Stage set for new faces to compete for council seats in north Fulton

The pandemic, social justice, national politics and other factors have motivated several new candidates to run for office in north Fulton County cities, while some longtime officials are stepping down.
The pandemic, social justice, national politics and other factors have motivated several new candidates to run for office in north Fulton County cities, while some longtime officials are stepping down.

This story has been corrected from an earlier version to reflect that Dontaye Carter protested in Atlanta.

City Council representation in north Fulton cities could look vastly different after the November 2 election. The pandemic, social justice, national politics and other factors have motivated several new candidates to run for office while some longtime officials are stepping down.

Among north Fulton’s 5 mayoral seats, 4 are up for election and only two incumbent mayors will run again.

In Roswell, Mayor Lori Henry has two challengers in her reelection bid. Jason Yowell, a frequent critic of the mayor, announced he would run weeks ago. And Kurt Wilson, who ran for mayor in 2017 but dropped out before Election Day, is once again seeking the office.

In Johns Creek, Mike Bodker, who was elected the city’s first mayor in 2006, will leave the office in December. Johns Creek City Councilman John Bradberry and former councilmember Brian Weaver are competing for the mayor’s office. Weaver resigned from his Post 2 seat in July to save the city the cost of a special election, he said. Bradberry’s City Council Post 3 term ends in December.

Sandy Springs Mayor Rusty Paul is the second mayor of the city, succeeding the late Eva Galambos, who encouraged him to run for office. He will face a challenge from Dontaye Carter, former senior officer of public affairs for the Fulton County District Attorney’s Office.

Paul has said there are several issues he would like to see through as mayor, including the city’s water dispute with the city of Atlanta and affordable workforce housing.

“I want to figure out how we can enrich tenants, not just landlords,” Paul told the AJC after announcing his run for reelection last spring. “How do you get (people) where they are accumulating savings and equity and have a stake in the city?”

Carter has criticized Sandy Springs officials for moving too slowly. The candidate said peacefully protesting in Atlanta last summer following the murder of George Floyd led to his running for office.

Carter said that while protesting, he felt some trauma with the reality of what happened to Floyd at the hands of then-police officer Derek Chauvin.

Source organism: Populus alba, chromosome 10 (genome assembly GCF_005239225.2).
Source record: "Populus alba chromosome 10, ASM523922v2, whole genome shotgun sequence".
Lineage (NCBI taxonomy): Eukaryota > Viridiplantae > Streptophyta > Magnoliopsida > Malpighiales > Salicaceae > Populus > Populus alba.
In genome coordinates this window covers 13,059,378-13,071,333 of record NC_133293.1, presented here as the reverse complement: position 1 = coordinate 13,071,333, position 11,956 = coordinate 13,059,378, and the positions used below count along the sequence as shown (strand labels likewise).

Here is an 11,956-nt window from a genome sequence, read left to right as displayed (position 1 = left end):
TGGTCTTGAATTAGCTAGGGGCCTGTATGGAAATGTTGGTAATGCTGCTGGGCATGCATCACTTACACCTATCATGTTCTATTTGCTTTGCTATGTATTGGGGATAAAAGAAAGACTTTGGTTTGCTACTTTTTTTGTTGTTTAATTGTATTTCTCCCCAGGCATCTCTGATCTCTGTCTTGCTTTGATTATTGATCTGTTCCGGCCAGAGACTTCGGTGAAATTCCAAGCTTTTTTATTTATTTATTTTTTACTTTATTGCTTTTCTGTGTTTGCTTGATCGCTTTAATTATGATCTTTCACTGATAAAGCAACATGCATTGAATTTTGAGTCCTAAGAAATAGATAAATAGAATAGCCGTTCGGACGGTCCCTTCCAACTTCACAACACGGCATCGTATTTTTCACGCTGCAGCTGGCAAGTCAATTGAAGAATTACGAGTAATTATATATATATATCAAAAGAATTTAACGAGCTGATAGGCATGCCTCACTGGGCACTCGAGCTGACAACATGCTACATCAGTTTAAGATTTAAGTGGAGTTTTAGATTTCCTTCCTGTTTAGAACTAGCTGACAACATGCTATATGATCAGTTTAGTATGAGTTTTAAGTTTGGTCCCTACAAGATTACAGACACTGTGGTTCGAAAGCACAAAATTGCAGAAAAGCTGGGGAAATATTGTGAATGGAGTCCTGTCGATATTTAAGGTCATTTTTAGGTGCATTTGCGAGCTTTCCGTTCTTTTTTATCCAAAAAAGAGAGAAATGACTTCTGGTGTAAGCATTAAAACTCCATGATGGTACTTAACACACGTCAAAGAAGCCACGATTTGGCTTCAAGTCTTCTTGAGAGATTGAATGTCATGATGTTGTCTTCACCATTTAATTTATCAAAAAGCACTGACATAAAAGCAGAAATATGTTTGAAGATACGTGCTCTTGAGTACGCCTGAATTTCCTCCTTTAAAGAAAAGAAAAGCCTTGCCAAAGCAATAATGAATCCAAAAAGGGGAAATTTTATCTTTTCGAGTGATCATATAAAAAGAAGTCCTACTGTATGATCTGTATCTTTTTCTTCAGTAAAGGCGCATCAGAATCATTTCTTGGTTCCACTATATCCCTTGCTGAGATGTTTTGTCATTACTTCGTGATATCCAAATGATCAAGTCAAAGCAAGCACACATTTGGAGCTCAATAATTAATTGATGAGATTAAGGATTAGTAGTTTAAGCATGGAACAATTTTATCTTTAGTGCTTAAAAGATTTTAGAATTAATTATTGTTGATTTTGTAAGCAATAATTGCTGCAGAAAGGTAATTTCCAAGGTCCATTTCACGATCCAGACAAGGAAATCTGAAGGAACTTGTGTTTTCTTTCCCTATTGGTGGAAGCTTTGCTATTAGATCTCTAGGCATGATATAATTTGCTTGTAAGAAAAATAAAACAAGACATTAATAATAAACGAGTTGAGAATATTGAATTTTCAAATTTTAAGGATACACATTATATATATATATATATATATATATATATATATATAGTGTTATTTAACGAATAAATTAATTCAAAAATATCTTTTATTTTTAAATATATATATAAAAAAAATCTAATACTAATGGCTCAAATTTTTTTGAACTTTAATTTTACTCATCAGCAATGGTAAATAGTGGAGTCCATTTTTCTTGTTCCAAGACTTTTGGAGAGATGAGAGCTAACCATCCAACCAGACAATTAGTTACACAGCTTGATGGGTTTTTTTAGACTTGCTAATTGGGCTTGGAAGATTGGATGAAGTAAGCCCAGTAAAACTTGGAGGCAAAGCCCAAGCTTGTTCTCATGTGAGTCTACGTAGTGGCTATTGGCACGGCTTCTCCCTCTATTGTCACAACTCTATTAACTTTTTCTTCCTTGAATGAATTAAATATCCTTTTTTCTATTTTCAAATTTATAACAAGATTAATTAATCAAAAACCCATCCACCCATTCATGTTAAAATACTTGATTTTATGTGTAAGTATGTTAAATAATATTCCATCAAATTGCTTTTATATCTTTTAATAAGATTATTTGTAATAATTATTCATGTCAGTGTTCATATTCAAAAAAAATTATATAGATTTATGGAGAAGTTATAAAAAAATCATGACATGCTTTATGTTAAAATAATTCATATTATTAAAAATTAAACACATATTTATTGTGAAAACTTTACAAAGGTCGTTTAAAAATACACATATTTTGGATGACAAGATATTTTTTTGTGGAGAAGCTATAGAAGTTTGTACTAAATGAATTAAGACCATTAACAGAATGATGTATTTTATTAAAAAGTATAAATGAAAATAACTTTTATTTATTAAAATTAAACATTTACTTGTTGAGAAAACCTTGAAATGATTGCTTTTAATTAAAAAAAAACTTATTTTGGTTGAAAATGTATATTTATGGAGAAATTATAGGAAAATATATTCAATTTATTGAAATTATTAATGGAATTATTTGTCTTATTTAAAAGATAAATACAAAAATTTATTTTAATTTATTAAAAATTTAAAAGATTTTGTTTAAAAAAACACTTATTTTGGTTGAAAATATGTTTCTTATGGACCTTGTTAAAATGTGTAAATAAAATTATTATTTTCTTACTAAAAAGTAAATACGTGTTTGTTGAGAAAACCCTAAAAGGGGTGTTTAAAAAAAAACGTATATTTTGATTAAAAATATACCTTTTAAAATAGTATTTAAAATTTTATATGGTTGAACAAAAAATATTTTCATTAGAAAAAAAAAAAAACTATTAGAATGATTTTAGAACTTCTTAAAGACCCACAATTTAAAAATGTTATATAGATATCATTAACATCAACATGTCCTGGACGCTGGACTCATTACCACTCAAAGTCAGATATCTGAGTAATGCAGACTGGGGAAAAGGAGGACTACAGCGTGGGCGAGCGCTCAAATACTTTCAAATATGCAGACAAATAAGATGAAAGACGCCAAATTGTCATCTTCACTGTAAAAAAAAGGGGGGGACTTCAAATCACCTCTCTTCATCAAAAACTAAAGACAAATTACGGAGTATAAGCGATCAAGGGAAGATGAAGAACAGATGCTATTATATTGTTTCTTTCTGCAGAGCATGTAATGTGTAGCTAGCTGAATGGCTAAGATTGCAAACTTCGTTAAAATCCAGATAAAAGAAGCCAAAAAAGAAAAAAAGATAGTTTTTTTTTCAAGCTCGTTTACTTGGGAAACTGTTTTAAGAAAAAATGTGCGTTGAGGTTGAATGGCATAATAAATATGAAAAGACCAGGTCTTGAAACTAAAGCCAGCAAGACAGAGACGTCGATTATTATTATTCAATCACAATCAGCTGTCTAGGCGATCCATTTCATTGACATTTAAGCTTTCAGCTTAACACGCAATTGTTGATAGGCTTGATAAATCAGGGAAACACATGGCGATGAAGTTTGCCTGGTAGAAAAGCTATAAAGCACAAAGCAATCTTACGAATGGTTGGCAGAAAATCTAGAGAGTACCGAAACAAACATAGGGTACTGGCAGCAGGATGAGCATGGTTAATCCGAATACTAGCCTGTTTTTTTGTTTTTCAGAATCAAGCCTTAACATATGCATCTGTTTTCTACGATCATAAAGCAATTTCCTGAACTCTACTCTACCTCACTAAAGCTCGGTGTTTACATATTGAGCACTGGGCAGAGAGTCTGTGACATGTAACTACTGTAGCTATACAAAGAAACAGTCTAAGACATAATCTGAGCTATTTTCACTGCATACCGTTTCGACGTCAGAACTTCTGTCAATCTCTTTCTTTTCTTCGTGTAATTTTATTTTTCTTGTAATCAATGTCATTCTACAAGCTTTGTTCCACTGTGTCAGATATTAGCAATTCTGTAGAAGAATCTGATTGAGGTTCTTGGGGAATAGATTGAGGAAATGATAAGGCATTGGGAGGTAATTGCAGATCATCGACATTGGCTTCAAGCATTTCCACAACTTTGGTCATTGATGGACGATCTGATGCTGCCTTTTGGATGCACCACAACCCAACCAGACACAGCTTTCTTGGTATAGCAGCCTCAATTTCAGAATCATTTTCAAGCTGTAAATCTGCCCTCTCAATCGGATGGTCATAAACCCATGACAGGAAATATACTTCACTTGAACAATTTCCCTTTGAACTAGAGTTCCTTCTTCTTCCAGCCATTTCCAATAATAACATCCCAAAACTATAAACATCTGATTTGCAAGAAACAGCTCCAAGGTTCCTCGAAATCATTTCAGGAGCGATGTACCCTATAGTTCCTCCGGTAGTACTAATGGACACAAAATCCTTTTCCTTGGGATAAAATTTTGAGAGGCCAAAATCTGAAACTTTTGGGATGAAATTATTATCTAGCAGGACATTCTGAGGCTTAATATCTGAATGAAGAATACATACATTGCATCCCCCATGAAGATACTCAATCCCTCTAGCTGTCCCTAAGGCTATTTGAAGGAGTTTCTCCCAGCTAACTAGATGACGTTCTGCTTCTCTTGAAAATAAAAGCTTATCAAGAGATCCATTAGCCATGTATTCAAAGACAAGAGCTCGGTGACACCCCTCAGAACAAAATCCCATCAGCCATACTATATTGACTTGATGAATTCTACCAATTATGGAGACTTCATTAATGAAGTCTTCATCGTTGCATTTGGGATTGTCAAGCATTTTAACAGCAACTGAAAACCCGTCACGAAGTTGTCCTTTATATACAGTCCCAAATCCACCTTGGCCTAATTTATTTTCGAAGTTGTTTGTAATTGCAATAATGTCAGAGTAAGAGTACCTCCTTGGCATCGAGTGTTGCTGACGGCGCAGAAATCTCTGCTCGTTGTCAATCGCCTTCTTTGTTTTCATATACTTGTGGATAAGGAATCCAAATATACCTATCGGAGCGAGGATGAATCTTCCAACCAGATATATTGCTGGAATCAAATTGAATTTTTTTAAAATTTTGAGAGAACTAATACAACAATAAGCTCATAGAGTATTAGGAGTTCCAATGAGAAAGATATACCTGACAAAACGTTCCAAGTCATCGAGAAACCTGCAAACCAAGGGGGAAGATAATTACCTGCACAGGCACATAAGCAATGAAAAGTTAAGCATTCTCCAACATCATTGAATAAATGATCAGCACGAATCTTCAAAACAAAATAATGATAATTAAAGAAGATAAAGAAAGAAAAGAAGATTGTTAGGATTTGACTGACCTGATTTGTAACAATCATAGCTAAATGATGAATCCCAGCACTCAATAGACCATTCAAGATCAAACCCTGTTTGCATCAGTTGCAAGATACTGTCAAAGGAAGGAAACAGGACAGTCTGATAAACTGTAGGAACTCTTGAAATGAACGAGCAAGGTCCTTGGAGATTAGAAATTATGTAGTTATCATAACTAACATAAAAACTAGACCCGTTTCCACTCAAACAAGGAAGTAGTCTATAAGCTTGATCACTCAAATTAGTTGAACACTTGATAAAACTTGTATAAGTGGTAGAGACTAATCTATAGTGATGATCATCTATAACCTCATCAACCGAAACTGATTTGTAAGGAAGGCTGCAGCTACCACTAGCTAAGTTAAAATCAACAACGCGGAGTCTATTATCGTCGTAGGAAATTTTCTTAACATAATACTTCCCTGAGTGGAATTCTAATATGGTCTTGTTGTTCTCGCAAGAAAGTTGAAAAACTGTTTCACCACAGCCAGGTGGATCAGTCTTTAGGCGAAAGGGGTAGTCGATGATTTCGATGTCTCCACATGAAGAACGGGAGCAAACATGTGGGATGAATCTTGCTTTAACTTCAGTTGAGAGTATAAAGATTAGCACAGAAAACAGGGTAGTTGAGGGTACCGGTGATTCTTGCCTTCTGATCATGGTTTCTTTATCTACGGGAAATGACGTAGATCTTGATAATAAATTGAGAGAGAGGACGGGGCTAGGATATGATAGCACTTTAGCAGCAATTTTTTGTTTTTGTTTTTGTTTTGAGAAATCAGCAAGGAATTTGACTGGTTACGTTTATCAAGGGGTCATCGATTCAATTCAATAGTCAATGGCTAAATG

“I was sitting in therapy and my therapist said ‘Trauma exists in the absence of justice,’” Carter said, of his inspiration to run for mayor. “It’s important to fight to have a more equitable system.”

The north Fulton cities of Roswell, Sandy Springs, Alpharetta, Johns Creek and Milton have a total of 23 municipal races on the November ballot and 53 candidates qualified to run for those seats last week.


Besides the mayor’s race, there are three other other Roswell City Council seats on the ballot.

Roswell City Councilman Matthew Tyser announced Friday that he will not seek reelection but will run against Rep. Mary Robichaux (D-Roswell) to represent north Fulton County in the state Legislature. Three contenders are running for Tyser’s Post 5 seat.

Incumbents in Post 4 and Post 6 each will face a single challenger.

Johns Creek

Johns Creek City Council posts 1, 2, 3 and 5 are all up for election. Two candidates have qualified to run for Post 1, two for Post 2, three for Post 3 and two for Post 5.

Sandy Springs

In addition to the mayor’s race, Sandy Springs has several new names running for 15 City Council seats.

In Sandy Springs District 2, incumbent Steve Soteres isn’t seeking reelection and two candidates have qualified to run for the seat.

Councilman Chris Burnett has also decided not to run for reelection. Three candidates qualified to run for his District 3 seat.

Each of the remaining four incumbents will face challengers. Including the incumbents, District 1 had two candidates qualify; District 4 has four candidates; Districts 5 and 6 have two candidates each.


In Alpharetta where council members Ben Burnett in Post 2 and Karen Richard in Post 3 are not running for reelection, three candidates will compete for each of their seats.

One man who qualified for Richard’s seat dropped out of the race late Friday due to a family medical issue.

Also in Alpharetta, incumbent Donald Mitchell in Post 1 will face one challenger for his seat.


In nearby Milton, the city’s first and only mayor, Joe Lockwood, will not run again. City Council member Peyton Jamison is running unopposed for the mayor’s office.

Three candidates are running for Jamison’s District 1, Post 1 seat. The incumbent and one challenger are running for District 2, Post 1. Incumbent Joe Longoria in District 3, Post 1 is leaving office and one person has qualified to fill his seat.

Election information

To vote in the Nov. 2 election, voters must register by Oct. 4. Early voting will take place Oct. 12 – 29. Early voting locations will be open 7 days a week, 9a.m. to 6 p.m.

The last day to request an absentee ballot will be Oct. 22. Voters can apply for an absentee ballot through the Fulton County website at Absentee ballots can be returned by mail or dropped off at drop boxes located inside early voting locations during early voting hours.

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